The Little Paris Bookshop — Nina George

The Little Paris Bookshop -- Nina GeorgeOh my, what an incredible book.   It is a roller coaster of emotion, from smiles, giggles and laughs all the way through to crying your eyes out and feeling heartbroken.   Although i’m sure there are people who can read this book and never feel a thing, which is entirely possible if you refuse to surrender yourself to the story and characters, but then what’s the point in reading a book if not to surrender to it completely?

Characters:   There isn’t one awful character, everyone in this book is nice, or funny in some way, even the grumpy lock keepers and their moustachioed wives with dogs that wee on Max’s hands bring a smile or giggle to you.   And that’s what makes this book so hard to take in places, you can fall in love with the characters and feel for them so completely.   Other books have those nasty characters, the evil ones to balance the good, and that holds you in balance and never lets you fly off into the good characters so much, this book doesn’t hold you back from that.

Places:   Nina is a genius when it comes to putting you into a place, a room, even a simple field.   The way she describes tastes, textures, sounds, sights, smells, makes it all feel like a dream you are in.   She never overdoes it, and always when the story needs it.

Emotions:   You feel them along with the characters as you are taken into their lives.   So many haven’t loved for 21 years (or there abouts).   21 seems like the magic number in this book.   You have to go 21 years without love to be a main character in this book.   But none of it ever seems unreal, just a coincidence.   This book is about losing, about finding, about tragedy, about love, about dying, about living, its got the most wonderful high moments and most heartbreaking lows.

Story:   The best bit.   And that’s the bit where i will use the last book i read to draw a few comparisons.

This was my second reading of this book, having last read it just over 2 years ago before i started writing reviews.

One thing i remember when reading it last time was that it reminded me of Heart of Darkness and so the plan was to wait a couple of years and then come back to it having read Heart of Darkness immediately before and then write a review of both books and see if there were any similarities.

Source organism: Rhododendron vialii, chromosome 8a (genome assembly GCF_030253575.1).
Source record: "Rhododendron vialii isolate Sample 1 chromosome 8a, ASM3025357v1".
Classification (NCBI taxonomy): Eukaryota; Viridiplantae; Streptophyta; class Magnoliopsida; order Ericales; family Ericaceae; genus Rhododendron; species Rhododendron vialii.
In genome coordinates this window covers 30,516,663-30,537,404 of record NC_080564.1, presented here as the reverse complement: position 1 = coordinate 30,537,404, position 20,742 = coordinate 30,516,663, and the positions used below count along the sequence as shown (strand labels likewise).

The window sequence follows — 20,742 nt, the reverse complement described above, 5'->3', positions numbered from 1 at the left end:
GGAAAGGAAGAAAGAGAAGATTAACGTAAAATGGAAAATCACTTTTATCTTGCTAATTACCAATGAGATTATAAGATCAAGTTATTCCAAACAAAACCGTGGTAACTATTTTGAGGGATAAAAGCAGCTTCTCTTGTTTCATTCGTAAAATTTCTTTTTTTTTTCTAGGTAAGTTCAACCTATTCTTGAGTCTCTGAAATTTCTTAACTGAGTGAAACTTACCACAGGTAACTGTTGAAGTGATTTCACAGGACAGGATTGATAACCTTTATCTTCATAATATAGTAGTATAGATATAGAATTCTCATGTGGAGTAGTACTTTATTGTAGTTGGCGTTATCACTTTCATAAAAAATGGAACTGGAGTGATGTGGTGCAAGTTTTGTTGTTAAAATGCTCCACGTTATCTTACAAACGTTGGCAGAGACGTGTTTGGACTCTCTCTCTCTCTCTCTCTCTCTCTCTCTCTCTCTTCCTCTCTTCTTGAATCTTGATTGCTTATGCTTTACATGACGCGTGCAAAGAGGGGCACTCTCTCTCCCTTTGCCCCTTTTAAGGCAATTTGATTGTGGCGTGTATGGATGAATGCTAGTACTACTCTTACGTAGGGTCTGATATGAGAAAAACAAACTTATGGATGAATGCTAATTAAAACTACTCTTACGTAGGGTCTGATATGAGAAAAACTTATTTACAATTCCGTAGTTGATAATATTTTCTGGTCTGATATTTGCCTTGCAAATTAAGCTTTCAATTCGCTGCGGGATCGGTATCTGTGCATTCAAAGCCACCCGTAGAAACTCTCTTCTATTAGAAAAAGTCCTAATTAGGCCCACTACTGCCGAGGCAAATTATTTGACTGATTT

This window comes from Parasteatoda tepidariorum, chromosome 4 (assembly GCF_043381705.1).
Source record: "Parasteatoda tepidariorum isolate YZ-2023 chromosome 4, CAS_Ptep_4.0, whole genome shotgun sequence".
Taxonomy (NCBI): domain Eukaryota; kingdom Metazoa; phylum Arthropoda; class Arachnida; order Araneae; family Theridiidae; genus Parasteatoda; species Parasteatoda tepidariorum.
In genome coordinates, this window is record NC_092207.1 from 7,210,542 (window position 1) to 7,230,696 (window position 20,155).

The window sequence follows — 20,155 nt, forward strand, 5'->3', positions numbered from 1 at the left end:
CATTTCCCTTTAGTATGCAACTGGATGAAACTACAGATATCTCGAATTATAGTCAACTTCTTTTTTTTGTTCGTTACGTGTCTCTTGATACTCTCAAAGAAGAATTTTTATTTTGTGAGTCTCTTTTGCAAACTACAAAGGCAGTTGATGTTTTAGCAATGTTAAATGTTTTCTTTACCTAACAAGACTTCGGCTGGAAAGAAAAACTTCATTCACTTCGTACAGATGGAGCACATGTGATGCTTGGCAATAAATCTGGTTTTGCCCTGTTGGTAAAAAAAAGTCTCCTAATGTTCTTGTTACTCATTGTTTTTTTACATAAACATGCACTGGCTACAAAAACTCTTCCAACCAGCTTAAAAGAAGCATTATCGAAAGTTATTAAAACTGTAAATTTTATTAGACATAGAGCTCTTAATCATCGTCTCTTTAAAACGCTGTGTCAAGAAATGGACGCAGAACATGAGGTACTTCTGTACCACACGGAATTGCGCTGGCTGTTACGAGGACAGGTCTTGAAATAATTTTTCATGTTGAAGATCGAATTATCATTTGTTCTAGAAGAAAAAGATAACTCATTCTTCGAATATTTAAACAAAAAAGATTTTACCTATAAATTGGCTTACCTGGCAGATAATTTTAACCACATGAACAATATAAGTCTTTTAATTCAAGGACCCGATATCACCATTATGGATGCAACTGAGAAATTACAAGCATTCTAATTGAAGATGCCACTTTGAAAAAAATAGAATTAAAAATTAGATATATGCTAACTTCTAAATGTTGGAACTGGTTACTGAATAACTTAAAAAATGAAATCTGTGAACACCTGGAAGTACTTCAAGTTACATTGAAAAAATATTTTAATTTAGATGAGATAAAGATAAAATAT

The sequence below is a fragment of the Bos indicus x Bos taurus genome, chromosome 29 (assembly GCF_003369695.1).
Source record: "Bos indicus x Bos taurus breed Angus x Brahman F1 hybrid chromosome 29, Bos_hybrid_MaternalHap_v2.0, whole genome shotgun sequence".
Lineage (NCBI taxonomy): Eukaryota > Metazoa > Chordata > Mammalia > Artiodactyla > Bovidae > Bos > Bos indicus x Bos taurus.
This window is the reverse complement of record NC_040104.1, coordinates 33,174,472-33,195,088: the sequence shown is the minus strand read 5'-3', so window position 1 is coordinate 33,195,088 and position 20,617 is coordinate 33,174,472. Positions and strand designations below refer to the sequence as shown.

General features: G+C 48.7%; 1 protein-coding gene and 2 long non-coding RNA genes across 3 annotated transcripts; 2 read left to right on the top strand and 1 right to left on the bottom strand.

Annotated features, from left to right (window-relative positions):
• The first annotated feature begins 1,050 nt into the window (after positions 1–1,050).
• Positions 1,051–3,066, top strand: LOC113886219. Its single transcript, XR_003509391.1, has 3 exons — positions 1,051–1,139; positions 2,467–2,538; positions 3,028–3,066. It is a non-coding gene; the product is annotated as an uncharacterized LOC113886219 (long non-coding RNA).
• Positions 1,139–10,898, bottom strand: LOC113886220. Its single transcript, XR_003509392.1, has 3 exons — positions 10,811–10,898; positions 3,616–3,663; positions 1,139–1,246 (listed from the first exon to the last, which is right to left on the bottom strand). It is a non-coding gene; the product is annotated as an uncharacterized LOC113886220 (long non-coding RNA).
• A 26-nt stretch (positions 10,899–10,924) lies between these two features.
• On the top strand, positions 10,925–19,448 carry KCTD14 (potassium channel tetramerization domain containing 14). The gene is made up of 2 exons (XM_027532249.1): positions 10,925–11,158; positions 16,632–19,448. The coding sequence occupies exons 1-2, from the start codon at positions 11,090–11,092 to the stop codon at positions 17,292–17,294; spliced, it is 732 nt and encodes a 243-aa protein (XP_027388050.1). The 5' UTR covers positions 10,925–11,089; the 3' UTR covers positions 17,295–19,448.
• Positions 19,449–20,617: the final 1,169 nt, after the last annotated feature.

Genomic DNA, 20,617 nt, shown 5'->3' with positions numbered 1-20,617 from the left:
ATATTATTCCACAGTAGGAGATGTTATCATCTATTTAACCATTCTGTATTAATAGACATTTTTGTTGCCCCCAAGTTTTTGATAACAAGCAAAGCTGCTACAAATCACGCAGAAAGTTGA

These two books are so similar, yet so very different.   The template is definitely there, that of the river boat voyage, the bizarre encounters along the way and the deeply emotional journey of our boat captains.   We begin one sitting on the Thames in London while the other begins sitting on the Seine in Paris.   A description of companions ensues before we are taken on our voyages.   And there’s where they differ.

In HoD we are on a voyage up river into the centre of the land, into the darkness and ignorance of man’s soul and what he’s truly capable of at his worse.   While in TLPB we are on a voyage down river to the sea, into the light and opening up of a man’s soul from 21 years of darkness and ignorance, and we’re shown what people are truly capable of at their best.

Whereas in HoD we have Kurtz and his fiance, in TLPB we have Luc and Manan’s diary.

The final conversation with Kurtz in HoD is replaced in TLPB with the final entry in Manan’s diary, while Luc replaces the crazy Russian.

The bizarre encounters along the banks are quite awful episodes in HoD as they expose Marlow to ever more wrong, and dim the light ever further, while in TLPB the bizarre encounters along the banks expose Jean to ever more right, and turn on the light ever brighter.

And the pilgrims on the boat in HoD are replaced in TLPB with a runaway writer, a cook, and another writer who has been waiting for the love of her life to turn up; while the cannibals are replaced with 2 cats.

And no, i have no idea if Nina has even read Heart of Darkness, maybe she has, maybe she hasn’t.   And even if she has, was that any influence on The Little Paris Bookshop?   I could write and ask, but i simply love the not knowing because it really doesn’t matter.   What mattered was that the first time i read TLPB i could barely remember reading HoD, it had been decades, and both were read while under the influence of alcohol, numbed, but this time i decided to read them one immediately after the other and i have been sober for 22 months.   This time i wasn’t numbed by alcohol and really felt both books, i really felt that i read them both, and i really felt that they complemented each other in so many ways.

To be taken right into the depth’s of Charles Marlow’s darkness in HoD and be left hanging there at the end only to go immediately to the depths of Jean Perdu’s darkness in Paris and be then taken back into the light was quite the literary journey, and definitely one i would very much recommend for anyone looking for a true roller-coaster experience.

But however, and whatever, you want to read, just make sure The Little Paris Bookshop is on your “To Read” pile — everyone should read this book.

I have also read The Little Breton Bistro but like my first reading of The Little Paris Bookshop i wasn’t writing reviews at the time either.   But i assure you, it’s also a wonderful book.   And Nina’s latest book, The Book of Dreams is now out, which i’ll most certainly get around to as soon as i’ve re-read The Little Breton Bistro.

Nina’s Page